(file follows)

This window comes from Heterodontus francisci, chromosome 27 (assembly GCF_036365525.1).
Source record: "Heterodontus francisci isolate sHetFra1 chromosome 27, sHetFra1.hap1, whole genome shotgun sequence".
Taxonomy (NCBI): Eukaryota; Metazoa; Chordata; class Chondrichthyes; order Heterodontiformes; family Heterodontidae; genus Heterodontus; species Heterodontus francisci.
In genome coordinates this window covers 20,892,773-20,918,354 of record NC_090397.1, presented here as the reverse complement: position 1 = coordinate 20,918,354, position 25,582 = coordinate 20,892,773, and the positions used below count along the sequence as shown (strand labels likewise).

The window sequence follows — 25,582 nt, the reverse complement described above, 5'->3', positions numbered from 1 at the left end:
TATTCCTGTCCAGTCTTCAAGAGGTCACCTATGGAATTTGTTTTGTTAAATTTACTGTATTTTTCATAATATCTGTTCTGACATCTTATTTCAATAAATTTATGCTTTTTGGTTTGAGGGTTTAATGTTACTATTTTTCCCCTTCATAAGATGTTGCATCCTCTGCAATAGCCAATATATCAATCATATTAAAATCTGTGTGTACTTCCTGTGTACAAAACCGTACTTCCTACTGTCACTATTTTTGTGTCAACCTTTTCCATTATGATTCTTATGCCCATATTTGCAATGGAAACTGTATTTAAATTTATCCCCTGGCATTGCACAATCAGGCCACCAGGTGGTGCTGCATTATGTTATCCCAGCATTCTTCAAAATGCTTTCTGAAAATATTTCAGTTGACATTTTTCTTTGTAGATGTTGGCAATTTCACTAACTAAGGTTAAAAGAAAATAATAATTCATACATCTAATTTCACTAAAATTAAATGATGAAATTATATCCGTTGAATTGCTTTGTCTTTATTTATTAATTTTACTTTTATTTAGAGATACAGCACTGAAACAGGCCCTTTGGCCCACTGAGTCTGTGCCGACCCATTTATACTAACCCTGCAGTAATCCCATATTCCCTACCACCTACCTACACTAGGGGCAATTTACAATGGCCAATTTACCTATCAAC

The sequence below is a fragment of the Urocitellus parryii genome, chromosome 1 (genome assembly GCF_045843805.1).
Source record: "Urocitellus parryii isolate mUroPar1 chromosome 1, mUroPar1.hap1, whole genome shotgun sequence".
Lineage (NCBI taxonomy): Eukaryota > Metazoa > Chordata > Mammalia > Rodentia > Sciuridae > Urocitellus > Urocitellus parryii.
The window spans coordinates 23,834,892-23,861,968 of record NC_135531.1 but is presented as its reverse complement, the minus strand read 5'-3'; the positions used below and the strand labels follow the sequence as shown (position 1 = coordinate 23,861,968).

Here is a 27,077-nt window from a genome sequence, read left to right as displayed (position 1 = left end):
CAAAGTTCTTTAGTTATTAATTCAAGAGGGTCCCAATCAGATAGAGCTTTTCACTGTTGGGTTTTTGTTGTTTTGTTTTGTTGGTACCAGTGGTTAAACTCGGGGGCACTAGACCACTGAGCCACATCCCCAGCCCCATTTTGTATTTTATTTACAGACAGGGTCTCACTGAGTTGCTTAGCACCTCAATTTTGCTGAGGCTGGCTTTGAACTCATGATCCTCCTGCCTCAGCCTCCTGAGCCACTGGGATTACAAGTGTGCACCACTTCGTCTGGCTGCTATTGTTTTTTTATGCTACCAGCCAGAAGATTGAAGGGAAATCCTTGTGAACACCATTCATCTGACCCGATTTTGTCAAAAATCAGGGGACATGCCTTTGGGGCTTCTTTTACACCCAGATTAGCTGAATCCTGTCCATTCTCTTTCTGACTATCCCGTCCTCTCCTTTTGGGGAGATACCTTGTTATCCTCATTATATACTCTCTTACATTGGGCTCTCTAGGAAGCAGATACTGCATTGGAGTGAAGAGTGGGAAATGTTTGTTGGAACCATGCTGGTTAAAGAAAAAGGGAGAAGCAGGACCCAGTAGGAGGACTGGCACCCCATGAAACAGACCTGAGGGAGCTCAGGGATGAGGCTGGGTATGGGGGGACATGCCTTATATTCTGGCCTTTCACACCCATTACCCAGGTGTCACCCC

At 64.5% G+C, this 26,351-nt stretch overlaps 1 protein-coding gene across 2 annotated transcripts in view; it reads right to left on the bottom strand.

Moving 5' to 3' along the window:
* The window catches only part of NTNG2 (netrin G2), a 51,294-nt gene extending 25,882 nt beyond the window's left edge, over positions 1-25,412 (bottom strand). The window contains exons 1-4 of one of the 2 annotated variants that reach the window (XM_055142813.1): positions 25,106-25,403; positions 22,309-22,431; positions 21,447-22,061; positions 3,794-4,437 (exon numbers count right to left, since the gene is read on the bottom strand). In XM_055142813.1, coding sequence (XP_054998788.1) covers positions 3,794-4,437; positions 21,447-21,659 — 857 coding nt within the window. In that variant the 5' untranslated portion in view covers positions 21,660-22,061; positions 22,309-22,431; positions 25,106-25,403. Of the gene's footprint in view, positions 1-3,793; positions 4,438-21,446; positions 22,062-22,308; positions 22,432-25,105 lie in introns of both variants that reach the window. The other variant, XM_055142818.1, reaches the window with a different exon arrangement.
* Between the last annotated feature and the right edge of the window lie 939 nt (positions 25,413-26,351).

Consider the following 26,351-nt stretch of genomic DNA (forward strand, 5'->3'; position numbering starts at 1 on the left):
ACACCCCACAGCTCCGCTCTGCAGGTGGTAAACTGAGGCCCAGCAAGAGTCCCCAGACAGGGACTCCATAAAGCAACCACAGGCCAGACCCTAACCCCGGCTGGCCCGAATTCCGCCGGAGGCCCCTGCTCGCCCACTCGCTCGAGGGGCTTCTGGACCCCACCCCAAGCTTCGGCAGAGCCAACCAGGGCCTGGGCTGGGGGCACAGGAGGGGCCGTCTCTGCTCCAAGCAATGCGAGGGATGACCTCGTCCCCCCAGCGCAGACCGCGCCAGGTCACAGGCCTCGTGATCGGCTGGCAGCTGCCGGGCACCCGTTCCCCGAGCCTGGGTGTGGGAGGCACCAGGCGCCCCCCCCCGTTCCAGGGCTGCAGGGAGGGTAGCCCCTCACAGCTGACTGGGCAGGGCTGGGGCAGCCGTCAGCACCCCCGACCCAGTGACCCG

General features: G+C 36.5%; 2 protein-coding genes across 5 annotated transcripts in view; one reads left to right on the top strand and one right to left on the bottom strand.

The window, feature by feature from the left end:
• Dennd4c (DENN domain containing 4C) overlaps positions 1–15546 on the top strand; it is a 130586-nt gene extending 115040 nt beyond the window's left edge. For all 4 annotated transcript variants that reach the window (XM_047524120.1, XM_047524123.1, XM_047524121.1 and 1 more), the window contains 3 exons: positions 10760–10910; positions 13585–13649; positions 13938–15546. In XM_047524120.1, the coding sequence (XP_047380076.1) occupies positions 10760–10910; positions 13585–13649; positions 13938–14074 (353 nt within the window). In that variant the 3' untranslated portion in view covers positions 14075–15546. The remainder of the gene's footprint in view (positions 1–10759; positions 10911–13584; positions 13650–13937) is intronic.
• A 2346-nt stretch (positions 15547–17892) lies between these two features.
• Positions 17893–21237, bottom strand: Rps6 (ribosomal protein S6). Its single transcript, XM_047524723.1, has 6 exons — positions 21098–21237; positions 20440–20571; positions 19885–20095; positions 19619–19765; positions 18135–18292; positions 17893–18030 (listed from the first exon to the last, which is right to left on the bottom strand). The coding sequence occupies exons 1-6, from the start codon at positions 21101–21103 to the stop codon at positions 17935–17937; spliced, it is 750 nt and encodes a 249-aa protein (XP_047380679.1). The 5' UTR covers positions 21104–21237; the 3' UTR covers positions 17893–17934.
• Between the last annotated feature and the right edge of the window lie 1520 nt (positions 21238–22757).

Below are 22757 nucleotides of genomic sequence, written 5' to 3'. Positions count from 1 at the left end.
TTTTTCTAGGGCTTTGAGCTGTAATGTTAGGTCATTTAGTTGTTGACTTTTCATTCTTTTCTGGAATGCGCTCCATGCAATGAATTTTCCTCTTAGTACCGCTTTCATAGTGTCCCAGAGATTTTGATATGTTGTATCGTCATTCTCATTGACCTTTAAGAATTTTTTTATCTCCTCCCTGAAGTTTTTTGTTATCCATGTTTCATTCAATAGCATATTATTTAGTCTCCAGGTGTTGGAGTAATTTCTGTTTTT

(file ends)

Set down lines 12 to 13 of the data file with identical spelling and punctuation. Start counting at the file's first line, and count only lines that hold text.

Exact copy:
CAAAGTTCTTTAGTTATTAATTCAAGAGGGTCCCAATCAGATAGAGCTTTTCACTGTTGGGTTTTTGTTGTTTTGTTTTGTTGGTACCAGTGGTTAAACTCGGGGGCACTAGACCACTGAGCCACATCCCCAGCCCCATTTTGTATTTTATTTACAGACAGGGTCTCACTGAGTTGCTTAGCACCTCAATTTTGCTGAGGCTGGCTTTGAACTCATGATCCTCCTGCCTCAGCCTCCTGAGCCACTGGGATTACAAGTGTGCACCACTTCGTCTGGCTGCTATTGTTTTTTTATGCTACCAGCCAGAAGATTGAAGGGAAATCCTTGTGAACACCATTCATCTGACCCGATTTTGTCAAAAATCAGGGGACATGCCTTTGGGGCTTCTTTTACACCCAGATTAGCTGAATCCTGTCCATTCTCTTTCTGACTATCCCGTCCTCTCCTTTTGGGGAGATACCTTGTTATCCTCATTATATACTCTCTTACATTGGGCTCTCTAGGAAGCAGATACTGCATTGGAGTGAAGAGTGGGAAATGTTTGTTGGAACCATGCTGGTTAAAGAAAAAGGGAGAAGCAGGACCCAGTAGGAGGACTGGCACCCCATGAAACAGACCTGAGGGAGCTCAGGGATGAGGCTGGGTATGGGGGGACATGCCTTATATTCTGGCCTTTCACACCCATTACCCAGGTGTCACCCC

At 64.5% G+C, this 26,351-nt stretch overlaps 1 protein-coding gene across 2 annotated transcripts in view; it reads right to left on the bottom strand.